“He was much older than us, the founders of the group: about twenty to twenty-five years older. He had gone through the earlier thirty years of the history of the world revolutionary movement, but was not soiled with all the Stalinist shit. He remembered from his own experience things we knew only from books. In particular, a vital period of the Zionist colonization process was for him a living memory. But more important than this: he had exactly what we lacked—a coherent conception of the Zionist colonization process, and in particular the way it affected the Arab society in Palestine. From him we got a much better and deeper understanding of Israel as an embodiment of Zionist colonization. Also, he had a conception of the Arab revolution as one and indivisible process. Matzpen’s positions on all these matters were adopted essentially under his influence. Some of his points we adopted almost at once, because we saw immediately that they were plausible. Other points we accepted after a longer period, with some modifications, perhaps. Of course, it was not a mechanical or completely one-sided process but a dialectical one. Anyway, his influence is clearly discernible in practically all our documents on Zionism and the Arab East” [This quote is not retranslated from the Hebrew, but taken directly from the original English transcript of the interview, dated April 15, 1972].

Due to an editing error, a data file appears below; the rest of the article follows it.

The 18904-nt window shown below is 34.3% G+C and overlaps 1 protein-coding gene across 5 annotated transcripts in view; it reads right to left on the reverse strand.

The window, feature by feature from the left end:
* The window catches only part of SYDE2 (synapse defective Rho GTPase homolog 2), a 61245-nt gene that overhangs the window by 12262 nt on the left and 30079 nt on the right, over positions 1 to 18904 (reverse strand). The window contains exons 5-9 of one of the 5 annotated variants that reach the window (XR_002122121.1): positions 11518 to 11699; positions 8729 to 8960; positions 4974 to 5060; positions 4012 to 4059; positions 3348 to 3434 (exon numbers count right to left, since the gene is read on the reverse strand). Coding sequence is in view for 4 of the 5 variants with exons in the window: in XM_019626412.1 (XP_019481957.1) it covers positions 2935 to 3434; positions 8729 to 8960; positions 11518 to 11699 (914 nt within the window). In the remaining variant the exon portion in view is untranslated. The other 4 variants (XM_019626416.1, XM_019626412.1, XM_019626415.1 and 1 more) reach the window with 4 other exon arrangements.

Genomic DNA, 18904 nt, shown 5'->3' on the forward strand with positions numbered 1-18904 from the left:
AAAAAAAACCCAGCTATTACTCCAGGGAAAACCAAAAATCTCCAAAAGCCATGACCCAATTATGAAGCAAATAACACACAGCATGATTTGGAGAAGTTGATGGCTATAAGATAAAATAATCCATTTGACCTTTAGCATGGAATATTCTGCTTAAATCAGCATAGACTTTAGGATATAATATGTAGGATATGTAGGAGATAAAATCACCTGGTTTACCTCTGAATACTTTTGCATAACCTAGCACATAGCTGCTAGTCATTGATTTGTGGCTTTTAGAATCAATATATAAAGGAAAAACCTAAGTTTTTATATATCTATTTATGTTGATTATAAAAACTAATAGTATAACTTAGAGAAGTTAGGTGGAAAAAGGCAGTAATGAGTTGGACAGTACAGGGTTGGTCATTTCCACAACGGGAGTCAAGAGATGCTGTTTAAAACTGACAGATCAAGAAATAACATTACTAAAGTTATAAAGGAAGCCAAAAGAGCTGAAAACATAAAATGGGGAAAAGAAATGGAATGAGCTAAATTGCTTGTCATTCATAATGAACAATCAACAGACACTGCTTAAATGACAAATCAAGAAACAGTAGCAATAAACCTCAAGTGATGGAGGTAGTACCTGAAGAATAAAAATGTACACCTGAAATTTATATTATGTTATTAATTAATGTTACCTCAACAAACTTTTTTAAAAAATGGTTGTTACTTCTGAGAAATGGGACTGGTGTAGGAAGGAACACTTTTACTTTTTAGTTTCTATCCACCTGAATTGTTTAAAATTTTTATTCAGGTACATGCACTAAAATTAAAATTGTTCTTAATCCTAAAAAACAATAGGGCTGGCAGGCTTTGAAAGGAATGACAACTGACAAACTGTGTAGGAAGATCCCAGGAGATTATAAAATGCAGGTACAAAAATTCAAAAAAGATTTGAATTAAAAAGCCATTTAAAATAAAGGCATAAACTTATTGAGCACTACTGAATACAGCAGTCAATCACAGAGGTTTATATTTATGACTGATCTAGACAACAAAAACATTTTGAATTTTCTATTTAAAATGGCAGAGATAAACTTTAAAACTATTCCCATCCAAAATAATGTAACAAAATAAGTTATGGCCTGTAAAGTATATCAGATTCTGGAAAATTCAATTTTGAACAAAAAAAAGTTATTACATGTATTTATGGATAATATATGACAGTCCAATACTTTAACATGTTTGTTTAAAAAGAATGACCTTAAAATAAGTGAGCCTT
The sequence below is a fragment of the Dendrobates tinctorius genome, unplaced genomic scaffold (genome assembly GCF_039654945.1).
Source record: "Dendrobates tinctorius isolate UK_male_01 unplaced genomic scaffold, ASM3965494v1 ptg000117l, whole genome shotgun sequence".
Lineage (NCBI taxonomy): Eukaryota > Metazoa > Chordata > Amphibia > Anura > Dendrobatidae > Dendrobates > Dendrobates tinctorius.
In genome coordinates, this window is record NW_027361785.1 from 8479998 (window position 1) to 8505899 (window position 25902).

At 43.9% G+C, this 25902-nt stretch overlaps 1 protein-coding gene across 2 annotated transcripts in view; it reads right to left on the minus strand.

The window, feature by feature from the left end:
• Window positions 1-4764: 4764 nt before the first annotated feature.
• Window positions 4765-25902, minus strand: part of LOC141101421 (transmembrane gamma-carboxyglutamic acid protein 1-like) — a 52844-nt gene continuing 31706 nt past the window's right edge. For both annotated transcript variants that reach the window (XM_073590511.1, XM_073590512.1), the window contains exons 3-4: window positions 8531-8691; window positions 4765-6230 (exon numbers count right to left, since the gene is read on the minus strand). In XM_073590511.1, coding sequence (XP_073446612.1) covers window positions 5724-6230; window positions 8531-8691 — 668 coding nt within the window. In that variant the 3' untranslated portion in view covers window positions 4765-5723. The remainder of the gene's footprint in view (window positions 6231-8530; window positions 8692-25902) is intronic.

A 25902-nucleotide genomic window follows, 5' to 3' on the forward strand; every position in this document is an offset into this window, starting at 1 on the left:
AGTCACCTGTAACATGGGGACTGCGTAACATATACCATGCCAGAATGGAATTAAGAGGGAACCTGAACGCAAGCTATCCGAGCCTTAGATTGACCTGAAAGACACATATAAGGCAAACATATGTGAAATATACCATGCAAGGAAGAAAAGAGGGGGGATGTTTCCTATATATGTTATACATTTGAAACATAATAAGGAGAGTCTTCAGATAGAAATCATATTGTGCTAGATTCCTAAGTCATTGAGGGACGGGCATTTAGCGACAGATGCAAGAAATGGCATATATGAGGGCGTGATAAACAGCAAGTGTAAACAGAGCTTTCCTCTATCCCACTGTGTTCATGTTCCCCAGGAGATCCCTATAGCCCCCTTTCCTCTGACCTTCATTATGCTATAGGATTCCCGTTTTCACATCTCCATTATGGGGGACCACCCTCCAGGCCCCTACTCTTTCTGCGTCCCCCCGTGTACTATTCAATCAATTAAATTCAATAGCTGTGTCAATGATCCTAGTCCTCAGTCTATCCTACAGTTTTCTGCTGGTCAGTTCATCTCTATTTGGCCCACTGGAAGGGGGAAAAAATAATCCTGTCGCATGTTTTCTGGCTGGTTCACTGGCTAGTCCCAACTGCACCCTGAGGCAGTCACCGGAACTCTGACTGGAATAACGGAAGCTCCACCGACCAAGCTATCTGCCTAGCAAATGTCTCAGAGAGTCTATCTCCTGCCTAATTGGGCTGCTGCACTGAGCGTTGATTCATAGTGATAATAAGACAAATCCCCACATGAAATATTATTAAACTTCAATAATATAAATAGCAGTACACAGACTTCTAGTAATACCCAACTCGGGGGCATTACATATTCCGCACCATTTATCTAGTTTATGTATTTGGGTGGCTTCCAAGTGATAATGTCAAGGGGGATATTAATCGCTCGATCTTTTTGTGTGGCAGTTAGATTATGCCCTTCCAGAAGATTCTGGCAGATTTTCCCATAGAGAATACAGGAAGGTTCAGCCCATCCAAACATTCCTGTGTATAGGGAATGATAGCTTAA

I thought it right to quote these words, precisely because they were not said after his death, but when he was still alive; moreover, they were said shortly after a painful split, in which we found ourselves on different sides.